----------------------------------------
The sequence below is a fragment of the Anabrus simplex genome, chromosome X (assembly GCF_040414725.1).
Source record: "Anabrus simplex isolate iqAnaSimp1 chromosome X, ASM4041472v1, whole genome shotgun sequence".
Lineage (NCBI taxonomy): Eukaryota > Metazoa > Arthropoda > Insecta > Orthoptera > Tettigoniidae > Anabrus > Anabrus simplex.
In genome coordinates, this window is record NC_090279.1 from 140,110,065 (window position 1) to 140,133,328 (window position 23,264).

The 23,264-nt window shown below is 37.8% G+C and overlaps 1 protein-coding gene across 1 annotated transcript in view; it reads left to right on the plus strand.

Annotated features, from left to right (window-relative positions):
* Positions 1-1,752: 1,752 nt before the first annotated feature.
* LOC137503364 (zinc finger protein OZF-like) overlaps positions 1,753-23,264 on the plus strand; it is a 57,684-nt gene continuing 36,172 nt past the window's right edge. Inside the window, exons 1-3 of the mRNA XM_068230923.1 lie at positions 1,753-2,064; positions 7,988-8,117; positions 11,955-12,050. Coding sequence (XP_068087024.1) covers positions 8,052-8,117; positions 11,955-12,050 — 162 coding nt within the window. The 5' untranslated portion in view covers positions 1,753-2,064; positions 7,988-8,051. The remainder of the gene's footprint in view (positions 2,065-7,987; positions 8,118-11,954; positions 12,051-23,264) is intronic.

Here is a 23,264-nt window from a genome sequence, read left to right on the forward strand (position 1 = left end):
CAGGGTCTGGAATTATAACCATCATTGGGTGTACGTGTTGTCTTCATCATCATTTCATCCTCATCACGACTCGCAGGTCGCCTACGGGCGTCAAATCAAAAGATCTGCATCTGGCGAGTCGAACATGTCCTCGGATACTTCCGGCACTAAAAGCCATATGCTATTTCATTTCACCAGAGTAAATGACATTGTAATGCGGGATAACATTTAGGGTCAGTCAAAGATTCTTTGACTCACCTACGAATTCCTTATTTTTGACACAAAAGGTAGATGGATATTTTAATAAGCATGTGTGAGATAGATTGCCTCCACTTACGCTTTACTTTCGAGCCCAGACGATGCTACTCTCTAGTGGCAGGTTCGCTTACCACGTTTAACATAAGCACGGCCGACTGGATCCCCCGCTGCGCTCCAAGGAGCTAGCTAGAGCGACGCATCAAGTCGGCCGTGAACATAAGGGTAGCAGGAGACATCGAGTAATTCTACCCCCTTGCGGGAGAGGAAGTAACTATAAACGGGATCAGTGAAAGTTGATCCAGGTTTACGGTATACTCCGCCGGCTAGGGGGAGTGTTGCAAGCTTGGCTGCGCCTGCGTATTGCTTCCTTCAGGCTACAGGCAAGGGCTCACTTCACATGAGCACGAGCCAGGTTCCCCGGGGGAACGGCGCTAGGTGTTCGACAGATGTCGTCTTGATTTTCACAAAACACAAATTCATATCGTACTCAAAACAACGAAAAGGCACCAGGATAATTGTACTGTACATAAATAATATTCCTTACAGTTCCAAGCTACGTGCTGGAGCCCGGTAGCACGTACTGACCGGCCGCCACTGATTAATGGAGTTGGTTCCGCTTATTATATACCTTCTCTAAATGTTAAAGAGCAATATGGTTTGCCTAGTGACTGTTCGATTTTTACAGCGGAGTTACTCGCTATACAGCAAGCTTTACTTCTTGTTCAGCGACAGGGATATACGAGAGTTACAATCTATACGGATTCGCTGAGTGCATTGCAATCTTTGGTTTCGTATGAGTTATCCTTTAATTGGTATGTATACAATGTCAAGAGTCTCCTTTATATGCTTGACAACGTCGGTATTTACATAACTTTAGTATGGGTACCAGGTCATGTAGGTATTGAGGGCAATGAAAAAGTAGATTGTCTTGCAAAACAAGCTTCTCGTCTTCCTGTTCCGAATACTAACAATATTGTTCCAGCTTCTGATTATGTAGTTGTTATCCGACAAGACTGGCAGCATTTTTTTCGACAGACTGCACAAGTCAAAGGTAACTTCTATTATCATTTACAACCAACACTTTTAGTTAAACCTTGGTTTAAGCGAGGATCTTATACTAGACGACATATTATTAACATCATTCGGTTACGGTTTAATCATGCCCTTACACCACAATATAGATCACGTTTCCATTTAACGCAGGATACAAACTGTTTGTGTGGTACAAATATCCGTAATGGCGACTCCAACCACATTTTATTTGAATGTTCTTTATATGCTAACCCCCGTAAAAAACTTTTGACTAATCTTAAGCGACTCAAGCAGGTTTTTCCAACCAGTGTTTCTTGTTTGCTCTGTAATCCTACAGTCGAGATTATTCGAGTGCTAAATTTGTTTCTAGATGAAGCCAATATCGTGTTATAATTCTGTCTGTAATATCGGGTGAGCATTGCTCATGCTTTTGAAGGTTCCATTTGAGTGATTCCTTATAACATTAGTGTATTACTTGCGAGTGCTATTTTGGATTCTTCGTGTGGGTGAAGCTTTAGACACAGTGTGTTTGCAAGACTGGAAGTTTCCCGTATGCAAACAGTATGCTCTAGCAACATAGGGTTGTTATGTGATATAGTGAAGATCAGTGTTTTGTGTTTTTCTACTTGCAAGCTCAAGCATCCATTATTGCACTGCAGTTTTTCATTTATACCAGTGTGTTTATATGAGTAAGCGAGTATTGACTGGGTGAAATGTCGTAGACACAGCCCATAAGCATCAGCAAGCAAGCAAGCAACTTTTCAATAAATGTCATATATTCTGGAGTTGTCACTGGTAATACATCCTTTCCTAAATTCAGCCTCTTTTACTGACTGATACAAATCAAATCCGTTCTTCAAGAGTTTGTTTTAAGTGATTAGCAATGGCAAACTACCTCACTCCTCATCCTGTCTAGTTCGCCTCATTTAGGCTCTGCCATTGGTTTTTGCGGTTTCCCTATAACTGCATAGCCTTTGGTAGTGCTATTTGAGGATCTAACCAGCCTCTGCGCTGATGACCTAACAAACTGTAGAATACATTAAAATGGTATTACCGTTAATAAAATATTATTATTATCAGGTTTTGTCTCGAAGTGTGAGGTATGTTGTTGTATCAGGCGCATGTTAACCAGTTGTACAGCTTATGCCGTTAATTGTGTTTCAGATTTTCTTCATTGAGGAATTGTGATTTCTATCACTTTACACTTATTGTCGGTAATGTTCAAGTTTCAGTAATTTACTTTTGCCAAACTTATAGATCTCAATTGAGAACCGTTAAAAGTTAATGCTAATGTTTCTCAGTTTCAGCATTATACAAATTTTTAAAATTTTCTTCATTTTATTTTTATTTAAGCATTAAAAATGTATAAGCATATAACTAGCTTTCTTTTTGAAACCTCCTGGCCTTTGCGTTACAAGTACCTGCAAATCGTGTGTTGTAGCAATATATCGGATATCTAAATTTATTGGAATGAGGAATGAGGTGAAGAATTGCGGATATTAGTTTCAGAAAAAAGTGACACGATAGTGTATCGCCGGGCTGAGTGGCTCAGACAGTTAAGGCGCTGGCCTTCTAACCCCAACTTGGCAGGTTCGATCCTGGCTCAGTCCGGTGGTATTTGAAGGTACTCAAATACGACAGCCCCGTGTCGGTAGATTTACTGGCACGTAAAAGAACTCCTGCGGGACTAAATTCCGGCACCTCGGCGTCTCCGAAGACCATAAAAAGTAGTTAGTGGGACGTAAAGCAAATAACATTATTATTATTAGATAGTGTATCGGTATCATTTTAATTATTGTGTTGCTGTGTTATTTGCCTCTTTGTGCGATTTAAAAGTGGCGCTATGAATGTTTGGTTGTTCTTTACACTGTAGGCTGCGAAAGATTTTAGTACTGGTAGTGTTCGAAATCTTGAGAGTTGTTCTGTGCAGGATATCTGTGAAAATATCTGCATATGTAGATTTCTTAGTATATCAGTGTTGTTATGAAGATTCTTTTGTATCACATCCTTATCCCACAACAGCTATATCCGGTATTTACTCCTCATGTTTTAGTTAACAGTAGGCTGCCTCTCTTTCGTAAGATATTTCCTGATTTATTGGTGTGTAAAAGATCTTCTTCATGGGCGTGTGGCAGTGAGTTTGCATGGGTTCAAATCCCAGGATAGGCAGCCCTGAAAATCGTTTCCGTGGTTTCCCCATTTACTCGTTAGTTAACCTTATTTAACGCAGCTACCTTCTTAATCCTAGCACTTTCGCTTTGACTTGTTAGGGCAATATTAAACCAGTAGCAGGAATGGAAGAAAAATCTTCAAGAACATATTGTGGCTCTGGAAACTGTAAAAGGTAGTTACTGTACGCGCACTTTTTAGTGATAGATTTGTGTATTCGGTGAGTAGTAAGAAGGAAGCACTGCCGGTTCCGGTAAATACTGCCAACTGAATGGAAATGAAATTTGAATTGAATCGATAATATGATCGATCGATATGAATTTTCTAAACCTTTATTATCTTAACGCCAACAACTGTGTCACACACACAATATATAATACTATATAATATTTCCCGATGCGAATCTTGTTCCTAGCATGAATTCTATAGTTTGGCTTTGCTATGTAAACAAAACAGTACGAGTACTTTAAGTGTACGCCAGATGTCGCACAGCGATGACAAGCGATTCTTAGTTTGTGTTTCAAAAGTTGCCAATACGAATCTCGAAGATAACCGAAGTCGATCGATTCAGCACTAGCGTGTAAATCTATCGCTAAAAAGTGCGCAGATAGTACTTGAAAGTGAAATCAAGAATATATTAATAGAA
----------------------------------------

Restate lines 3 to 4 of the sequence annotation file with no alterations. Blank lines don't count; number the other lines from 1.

Lineage (NCBI taxonomy): Eukaryota > Metazoa > Arthropoda > Insecta > Orthoptera > Tettigoniidae > Anabrus > Anabrus simplex.
In genome coordinates, this window is record NC_090279.1 from 140,110,065 (window position 1) to 140,133,328 (window position 23,264).